Purchasing is not just purchasing – Individual vs. Organization
For B2C customers, the online purchase of a product is an individual process – the research, purchase decision and budget is usually determined by one person. A B2B procurement process is much more complex. The purchase always involves a collaborative process that involves multiple departments, accounts, and permissions.
Behind every Company is a Complex Customer
A B2B customer is an organization, not an individual. As such, an organization has a complex hierarchical structure, multiple employees who do purchases on its behalf with different roles and permissions. A B2B commerce solution should be able to recreate this structure and let business customers manage it online. Employees’ accounts are created in different business units and the manager has the ability to add or disable accounts, assign roles, and monitor spending.
How do Requirements vary between B2B and B2C?
The B2B commerce environment is usually much more complex than B2C. This starts with more complex products with many configurations and customization options and extends to complex price and availability rules, specialized checkout, and back-end order processing rules. It is common for a B2B customer to have a contract with a supplier that defines custom prices, minimum order value, credit lines, volume pricing, and product selection.
B2B organizations usually have large catalogs with complex product compatibilities rules and some products are made to order. Fulfillment and shipping are also usually more complex than in B2C environments.
Why does a B2B Customer buy?
Customers come to a B2B shop with very specific goals in mind. For them it is not a pleasure browsing and discovering the site’s offering- they have a job to do. Thus, while the conversion is still important, the site should be optimized for productivity.
A B2B customer should be able to navigate through the complexity of the product catalog, have easy access to product information and technical specifications, clearly see prices with and without taxes, and work simultaneously on multiple purchases, while using multiple shopping carts and shopping lists. As recurring purchases are much more common in B2B, it should be made very easy for the customer to repeat a previous order or to set up recurring orders. What’s more, the ability to add multiple products to the cart from the same page or download them from a spreadsheet is an absolute must.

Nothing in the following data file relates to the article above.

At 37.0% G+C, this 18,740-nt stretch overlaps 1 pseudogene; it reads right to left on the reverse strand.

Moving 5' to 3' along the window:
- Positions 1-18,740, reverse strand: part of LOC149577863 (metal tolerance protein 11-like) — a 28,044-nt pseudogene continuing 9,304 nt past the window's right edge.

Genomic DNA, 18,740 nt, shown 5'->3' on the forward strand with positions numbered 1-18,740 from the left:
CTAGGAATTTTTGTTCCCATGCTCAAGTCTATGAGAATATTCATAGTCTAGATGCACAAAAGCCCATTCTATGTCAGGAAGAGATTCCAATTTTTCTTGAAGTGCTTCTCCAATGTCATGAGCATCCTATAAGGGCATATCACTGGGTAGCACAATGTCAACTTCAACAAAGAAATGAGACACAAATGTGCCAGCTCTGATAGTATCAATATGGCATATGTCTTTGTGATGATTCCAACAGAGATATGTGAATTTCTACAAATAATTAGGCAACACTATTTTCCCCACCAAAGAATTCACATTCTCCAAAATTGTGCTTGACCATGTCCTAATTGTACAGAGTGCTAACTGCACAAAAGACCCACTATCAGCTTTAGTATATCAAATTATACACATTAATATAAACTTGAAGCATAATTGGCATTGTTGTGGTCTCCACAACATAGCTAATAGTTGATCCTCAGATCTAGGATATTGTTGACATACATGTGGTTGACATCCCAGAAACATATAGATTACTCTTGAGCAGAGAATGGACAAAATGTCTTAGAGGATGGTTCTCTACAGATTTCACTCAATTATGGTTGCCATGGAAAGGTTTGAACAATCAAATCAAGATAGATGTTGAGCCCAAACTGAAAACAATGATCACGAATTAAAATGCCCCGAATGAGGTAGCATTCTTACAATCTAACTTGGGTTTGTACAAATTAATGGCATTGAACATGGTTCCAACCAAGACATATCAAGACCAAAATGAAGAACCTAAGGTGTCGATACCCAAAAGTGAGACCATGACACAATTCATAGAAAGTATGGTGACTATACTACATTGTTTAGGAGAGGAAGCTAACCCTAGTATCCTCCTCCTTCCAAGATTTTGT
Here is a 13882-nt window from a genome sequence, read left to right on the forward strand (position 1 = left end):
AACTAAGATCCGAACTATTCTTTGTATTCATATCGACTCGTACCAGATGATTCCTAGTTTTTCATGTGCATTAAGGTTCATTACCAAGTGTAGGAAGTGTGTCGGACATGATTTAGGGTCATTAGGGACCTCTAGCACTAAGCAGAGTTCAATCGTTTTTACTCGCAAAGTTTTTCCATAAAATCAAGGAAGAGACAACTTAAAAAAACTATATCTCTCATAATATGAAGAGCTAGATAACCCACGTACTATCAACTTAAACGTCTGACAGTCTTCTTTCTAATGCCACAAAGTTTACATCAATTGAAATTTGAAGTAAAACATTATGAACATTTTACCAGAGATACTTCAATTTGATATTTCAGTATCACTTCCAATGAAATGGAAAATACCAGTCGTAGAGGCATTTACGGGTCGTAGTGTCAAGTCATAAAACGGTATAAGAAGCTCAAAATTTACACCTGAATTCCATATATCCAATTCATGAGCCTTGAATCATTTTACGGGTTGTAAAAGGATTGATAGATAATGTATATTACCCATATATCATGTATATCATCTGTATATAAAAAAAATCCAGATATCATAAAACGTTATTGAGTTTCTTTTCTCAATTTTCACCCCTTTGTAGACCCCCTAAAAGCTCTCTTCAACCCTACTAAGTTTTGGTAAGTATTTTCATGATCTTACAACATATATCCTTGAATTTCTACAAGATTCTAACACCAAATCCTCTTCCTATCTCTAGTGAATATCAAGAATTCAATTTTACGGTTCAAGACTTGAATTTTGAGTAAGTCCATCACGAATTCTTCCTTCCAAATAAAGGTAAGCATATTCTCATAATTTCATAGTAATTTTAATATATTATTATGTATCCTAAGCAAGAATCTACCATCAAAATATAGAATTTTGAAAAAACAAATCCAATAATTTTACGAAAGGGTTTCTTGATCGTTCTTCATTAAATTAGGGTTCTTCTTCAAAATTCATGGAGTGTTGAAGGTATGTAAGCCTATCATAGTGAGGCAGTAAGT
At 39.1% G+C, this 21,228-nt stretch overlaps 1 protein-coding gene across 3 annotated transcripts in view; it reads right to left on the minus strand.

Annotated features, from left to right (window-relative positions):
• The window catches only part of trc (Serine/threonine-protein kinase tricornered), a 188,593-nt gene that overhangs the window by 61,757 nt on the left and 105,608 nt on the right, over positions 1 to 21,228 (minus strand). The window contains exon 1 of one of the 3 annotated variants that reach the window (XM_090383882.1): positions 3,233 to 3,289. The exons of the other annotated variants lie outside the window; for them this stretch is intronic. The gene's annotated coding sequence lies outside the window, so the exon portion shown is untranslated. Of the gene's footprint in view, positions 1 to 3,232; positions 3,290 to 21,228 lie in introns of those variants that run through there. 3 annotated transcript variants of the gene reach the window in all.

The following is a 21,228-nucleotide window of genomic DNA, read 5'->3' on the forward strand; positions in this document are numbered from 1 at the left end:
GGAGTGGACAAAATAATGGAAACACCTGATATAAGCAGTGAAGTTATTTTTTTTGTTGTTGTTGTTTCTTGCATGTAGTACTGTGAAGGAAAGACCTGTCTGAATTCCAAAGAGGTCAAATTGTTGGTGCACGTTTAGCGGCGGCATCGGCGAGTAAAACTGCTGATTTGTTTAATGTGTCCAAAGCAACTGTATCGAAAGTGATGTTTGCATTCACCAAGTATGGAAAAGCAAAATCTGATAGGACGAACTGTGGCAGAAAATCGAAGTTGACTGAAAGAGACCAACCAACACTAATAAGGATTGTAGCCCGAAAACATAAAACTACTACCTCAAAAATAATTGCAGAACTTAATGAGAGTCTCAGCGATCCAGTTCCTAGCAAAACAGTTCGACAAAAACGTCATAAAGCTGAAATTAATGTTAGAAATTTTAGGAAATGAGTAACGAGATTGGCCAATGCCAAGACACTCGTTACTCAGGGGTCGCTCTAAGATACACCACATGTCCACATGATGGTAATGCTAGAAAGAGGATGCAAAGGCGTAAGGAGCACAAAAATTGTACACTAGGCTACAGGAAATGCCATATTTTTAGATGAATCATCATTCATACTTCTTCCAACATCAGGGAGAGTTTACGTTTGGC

B2B Equals Collaboration
B2B commerce is a collaborative process. Multiple people work together to define what to buy and when. It may be multiple departments that are buying together for a specific project or one employee working on a purchase that requires input from several colleagues. Multiple people could also be involved in reviewing and approving the purchase.
The ability for several people to effectively collaborate in an e-commerce environment is the key for a successful B2B implementation. Employees should be able to easily share a shopping cart and add comments to the entire cart or an individual item to explain a reason for the purchase – or even to add a special request.
Another aspect of B2B collaboration is the interaction between sales agents and customers. The negotiation process and request for quote (RFQ) should be efficient for both parties. The customer should be able to initiate a request either by contacting a sales representative offline or by creating a RFQ on a website. Sales staff should have a convenient interface to create a proposal or respond to one initiated by a customer.
The Common Ground of B2B and B2C
While there are significant differences between B2C and B2B commerce systems, there is one thing they have in common: usability. Great user experience and intuitive interfaces that consumers come to expect in online B2C commerce sites need to be present in B2B and B2C solutions alike.